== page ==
May 24, 2014

U.S. 1, issue 4 "Hot Air and Chicken Feathers"

After using his metal skull to break up yet another bar brawl at the Short Stop, U.S. Archer is shocked to see a giant dirigible descending over the establishment. Within is the rotund and flamboyantly European Baron Von Blimp, who has heard of U.S.'s wonder truck and, with a slap of his glove across the young man's cheek, challenges him to a competition: blimp vs. semi.

The Baron says he wants to once again establish the dominance of dirigibles as haulers of loads across the country, but U.S. is suspicious, wondering if this is the same blimp which attacked him during his last battle with the Highwaymay. He agrees to the competition, hoping it'll ferret his foe out.

Both score sponsorship for their race from Colonel Chicken of Finger-Lickin' Chickens, and the duel is on. It doesn't take long for the Baron to start lobbing bombs down at U.S. 1, but U.S. has made a few additions to his truck and starts shelling the sky with anti-aircraft artillery. Sure enough, the Baron is totally in the pocket of the Highwayman, but with his ego bruised, he waves off all orders to leave U.S. alive.

Retread has stowed away on the semi, and uses his past job as a crummy meteorologist to lure the Baron's blimp into a storm cloud, which fouls up its navigation. U.S. uses the distraction to board the blimp, duking it out with the Baron and sending the other man into the cargo of live chickens.


I hate to say it, but this issue is the first full-on dud in the series for me, and I'm starting to worry it's a reflection on the series as a whole and where it may fail to take us. So much focus is being put on the feud with the Highwayman that we just aren't getting out on that road and exploring anything, as everything has to loop back to him, whether it feels like a natural fit to do so or not. A baron suddenly shows up wanting to pit his vehicle against U.S.'s truck, okay, I'll go with that. Having him be yet another pawn of the Highwayman, no, that's getting tired and predictable. I do like how the baron is so full of ego that he keeps ignoring orders, and that they tie him to the mystery dirigible of the last installment, but it largely doesn't work as a story.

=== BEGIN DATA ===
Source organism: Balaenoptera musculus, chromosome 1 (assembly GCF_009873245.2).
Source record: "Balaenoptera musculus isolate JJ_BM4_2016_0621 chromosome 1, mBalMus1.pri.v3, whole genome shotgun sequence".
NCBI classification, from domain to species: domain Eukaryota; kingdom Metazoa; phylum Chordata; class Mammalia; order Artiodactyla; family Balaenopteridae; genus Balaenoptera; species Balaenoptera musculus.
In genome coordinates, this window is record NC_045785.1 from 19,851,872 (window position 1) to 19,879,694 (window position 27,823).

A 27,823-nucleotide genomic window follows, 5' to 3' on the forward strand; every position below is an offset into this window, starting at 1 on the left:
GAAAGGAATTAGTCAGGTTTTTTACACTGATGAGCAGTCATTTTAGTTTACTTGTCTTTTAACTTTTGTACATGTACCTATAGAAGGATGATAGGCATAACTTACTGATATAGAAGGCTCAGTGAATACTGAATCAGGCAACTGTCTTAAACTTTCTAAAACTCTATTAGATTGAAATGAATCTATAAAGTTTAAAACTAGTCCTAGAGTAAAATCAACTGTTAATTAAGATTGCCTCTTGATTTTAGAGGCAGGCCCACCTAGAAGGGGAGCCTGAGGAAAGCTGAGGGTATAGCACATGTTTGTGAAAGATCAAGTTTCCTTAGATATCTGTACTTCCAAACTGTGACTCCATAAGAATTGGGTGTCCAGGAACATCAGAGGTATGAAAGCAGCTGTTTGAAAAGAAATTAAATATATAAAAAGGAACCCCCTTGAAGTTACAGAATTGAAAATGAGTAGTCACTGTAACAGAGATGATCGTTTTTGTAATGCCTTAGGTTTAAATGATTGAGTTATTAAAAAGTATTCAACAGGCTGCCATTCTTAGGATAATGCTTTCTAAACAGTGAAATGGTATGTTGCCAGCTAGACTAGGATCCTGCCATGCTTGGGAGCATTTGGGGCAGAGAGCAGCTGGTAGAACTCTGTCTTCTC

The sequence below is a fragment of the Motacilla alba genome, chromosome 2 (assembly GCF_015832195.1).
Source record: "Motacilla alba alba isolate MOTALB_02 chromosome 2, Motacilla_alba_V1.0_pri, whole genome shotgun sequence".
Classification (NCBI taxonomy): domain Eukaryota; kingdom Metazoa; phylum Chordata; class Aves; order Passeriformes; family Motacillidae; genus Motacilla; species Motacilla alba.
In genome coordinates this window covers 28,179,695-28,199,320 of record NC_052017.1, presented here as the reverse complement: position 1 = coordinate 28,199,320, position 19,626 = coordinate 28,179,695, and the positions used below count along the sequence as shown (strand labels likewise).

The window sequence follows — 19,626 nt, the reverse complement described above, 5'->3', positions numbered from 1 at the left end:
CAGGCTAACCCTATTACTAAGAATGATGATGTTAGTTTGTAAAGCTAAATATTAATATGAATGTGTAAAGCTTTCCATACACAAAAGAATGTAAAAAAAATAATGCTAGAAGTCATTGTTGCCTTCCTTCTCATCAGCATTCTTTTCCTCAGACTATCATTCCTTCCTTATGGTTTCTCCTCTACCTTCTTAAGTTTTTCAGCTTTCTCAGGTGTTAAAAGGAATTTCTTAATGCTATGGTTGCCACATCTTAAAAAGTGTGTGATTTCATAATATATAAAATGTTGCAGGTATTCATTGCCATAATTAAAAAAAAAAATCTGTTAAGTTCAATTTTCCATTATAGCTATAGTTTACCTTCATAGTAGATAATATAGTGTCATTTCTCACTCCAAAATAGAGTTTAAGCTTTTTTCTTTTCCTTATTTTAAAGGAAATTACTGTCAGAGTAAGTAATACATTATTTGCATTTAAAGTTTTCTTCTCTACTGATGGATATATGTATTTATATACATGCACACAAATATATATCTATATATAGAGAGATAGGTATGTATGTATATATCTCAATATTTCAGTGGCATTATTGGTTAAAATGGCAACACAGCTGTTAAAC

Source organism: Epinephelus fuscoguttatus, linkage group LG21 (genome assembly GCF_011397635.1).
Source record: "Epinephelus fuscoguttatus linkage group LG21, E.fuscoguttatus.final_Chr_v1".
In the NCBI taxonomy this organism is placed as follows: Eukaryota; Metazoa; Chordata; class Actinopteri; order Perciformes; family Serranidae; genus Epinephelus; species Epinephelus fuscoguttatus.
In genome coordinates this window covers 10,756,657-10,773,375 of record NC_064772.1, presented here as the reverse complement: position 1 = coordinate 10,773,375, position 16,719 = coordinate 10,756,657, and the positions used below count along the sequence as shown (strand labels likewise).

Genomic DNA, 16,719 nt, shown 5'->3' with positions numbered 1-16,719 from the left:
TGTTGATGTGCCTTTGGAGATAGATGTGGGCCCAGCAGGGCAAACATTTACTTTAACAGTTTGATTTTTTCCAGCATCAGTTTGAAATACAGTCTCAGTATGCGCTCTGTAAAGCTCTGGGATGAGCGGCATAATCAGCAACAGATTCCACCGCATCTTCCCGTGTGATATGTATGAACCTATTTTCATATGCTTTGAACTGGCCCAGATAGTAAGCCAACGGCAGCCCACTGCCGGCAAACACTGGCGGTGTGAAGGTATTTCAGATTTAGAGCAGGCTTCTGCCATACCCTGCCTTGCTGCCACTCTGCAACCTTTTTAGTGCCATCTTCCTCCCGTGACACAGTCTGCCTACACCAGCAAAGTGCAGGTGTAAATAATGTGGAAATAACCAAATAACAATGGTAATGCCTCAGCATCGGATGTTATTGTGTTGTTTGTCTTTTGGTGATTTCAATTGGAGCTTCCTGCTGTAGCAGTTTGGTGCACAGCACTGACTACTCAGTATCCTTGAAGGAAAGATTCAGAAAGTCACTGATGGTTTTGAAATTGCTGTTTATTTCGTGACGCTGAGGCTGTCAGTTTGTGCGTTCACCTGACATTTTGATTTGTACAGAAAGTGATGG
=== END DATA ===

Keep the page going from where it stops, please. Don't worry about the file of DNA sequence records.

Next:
Another big part of it is Frank Springer's art. As I said in the last issue, I think he's a fine illustrator and can be good at setting a mood, but it's not the right mood for this particular book. There's a lot of joviality and wit to the writing, but the art keeps playing it straight, with Frank's static realism lacking the zany energy needed to make a story like this come alive and delight. It's just a flat series of images, with no life to moments like the reveal of the baron dropping the first bomb on U.S., or his multiple prat falls, or the running gag of people cracking their hands on U.S.'s skull. Frank is not a bad artist, he's just the wrong match for this book, and I'll be curious to see if they realize this and swap him out before we reach the end, or if we're stuck with this mismatch. Because if we're stuck with him, I can see why readers didn't stick around.